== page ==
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The International Herald Tribune - August 20, 2008 In the end, President Pervez Musharraf went, if not quietly, with remarkably little strife. Pakistan's top civilian and military leaders, who worked together to orchestrate his long-delayed resignation, must continue that responsible cooperation in the months ahead. Pakistan's plight is far too desperate for any more destructive personal and institutional vendettas. The first challenge is to choose a new civilian president, free from any taint of corruption or complicity with past dictatorships. The presidency must also be stripped of the special dictatorial powers that Musharraf seized for himself, including the power to suspend civil liberties and rule by decree. Pakistan's newly elected leaders must also move quickly to challenge Taliban and Al Qaeda forces - who threaten their own country's stability - and the Pakistani intelligence and military officers who are in league with them. They must address a desperate food and fuel crisis and tackle the deeper problems of poverty, development and corruption that are feeding extremism and anti-American fury. For seven years, President Bush underwrote Musharraf's dictatorship. Now Washington must provide more effective and realistic support for Pakistan's fragile democracy. Congress should enact legislation sponsored by Senators Joseph Biden and Richard Lugar that provides for substantial increases in economic assistance and tighter monitoring of military aid. American aid can only make a difference if Pakistan's leaders are finally willing to face up to the country's problems. They must acknowledge a dangerous and painful truth: Key leaders of Pakistan's military and its Inter-Services Intelligence agency have long collaborated with armed Islamic extremists operating in Afghanistan, the Indian province of Kashmir and Pakistan's own tribally administered regions along the Afghan border. In their eyes, these extremists serve Pakistan's strategic interests. In reality, as The New York Times has extensively reported, these militants kill U.S. and NATO soldiers, Indian diplomats and Pakistani civilians. It will take personal courage and broad political support to clean up these forces and finally bring them under civilian control. Pakistan's leaders will better their odds if they stop pretending that the fight against terrorism is somehow America's problem and not Pakistan's. They will also have to stop pretending that ad-hoc cease-fires and bribes to insurgent leaders can roll back the Taliban threat. Pakistan needs to send its most elite troops into the troubled frontier areas bordering Afghanistan. It needs to spend its military dollars - many of which are provided by Washington - on counterinsurgency weapons, not F-16 fighter jets bought to challenge India. The United States must condition military aid on more focused and effective Pakistani counterinsurgency efforts and carefully monitor how that aid is spent. Wasteful military spending and political corruption has diverted millions of dollars that should have been invested in primary education, health care and agriculture. Pakistani allies like Saudi Arabia should also help pay for schools, health services and agricultural development and carefully monitor how their aid is spent. For seven years, the Bush administration enabled Musharraf - believing that he was the best ally for the fight against al-Qaida and the Taliban. He never delivered on that promise. And Pakistan's people deeply resent Washington for propping up the dictator. With Musharraf finally out of the picture, it is time to focus American policy on his dangerous and dangerously neglected country.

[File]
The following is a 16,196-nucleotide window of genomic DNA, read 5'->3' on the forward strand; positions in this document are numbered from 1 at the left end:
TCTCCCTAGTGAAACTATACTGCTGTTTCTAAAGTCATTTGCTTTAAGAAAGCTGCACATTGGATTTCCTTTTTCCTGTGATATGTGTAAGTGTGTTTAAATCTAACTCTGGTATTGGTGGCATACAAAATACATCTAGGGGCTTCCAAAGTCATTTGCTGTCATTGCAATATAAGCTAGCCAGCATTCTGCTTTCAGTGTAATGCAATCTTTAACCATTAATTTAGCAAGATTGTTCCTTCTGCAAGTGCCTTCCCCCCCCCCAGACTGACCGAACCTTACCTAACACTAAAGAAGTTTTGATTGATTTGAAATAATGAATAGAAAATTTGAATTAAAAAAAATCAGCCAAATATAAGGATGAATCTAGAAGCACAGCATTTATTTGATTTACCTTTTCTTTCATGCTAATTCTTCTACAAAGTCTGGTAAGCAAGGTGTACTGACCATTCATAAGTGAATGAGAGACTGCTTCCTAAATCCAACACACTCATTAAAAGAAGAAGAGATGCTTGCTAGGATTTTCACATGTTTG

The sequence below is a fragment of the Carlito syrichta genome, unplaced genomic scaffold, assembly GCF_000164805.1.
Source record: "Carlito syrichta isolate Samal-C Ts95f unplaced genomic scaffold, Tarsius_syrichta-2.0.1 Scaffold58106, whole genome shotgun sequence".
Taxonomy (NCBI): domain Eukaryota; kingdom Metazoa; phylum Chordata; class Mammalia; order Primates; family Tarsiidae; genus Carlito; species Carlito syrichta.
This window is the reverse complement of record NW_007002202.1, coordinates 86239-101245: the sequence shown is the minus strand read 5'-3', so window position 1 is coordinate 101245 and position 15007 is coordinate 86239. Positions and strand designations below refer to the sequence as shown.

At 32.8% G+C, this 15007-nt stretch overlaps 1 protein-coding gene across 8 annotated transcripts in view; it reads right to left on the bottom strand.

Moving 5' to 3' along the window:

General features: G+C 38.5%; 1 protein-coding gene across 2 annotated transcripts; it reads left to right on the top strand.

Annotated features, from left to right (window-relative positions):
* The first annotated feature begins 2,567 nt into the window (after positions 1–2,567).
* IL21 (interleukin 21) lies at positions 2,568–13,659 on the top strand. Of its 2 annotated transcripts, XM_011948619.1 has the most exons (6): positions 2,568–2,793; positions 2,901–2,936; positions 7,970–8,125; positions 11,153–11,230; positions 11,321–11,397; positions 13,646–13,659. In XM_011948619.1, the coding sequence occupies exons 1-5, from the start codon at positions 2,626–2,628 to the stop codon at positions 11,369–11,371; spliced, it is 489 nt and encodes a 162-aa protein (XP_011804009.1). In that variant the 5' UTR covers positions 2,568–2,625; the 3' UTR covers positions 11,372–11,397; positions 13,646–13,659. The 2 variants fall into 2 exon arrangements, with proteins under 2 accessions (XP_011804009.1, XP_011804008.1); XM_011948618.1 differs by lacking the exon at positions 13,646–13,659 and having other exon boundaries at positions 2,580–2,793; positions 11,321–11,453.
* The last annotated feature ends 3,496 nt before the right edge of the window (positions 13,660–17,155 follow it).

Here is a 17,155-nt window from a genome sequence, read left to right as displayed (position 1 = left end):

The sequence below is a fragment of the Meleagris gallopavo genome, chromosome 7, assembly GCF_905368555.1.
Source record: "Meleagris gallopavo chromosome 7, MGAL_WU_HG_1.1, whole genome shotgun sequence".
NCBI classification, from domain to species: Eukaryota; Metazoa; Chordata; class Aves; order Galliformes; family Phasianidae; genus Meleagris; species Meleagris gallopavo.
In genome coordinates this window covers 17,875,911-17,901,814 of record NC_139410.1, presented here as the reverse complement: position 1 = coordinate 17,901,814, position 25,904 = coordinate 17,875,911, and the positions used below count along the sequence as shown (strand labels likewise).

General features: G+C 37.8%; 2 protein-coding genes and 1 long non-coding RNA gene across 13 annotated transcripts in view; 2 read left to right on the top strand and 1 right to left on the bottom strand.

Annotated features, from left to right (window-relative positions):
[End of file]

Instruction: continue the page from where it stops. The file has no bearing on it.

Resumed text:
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[ Asia ] [ Diritti Umani, Civili  & Politici ] [ Islam e democrazia ] [ Pakistan ] [ Subcontinente indiano ]

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[ Asia ] [ Diritti Umani, Civili  & Politici ] [ Islam e democrazia ] [ Pakistan ] [ Subcontinente indiano ]

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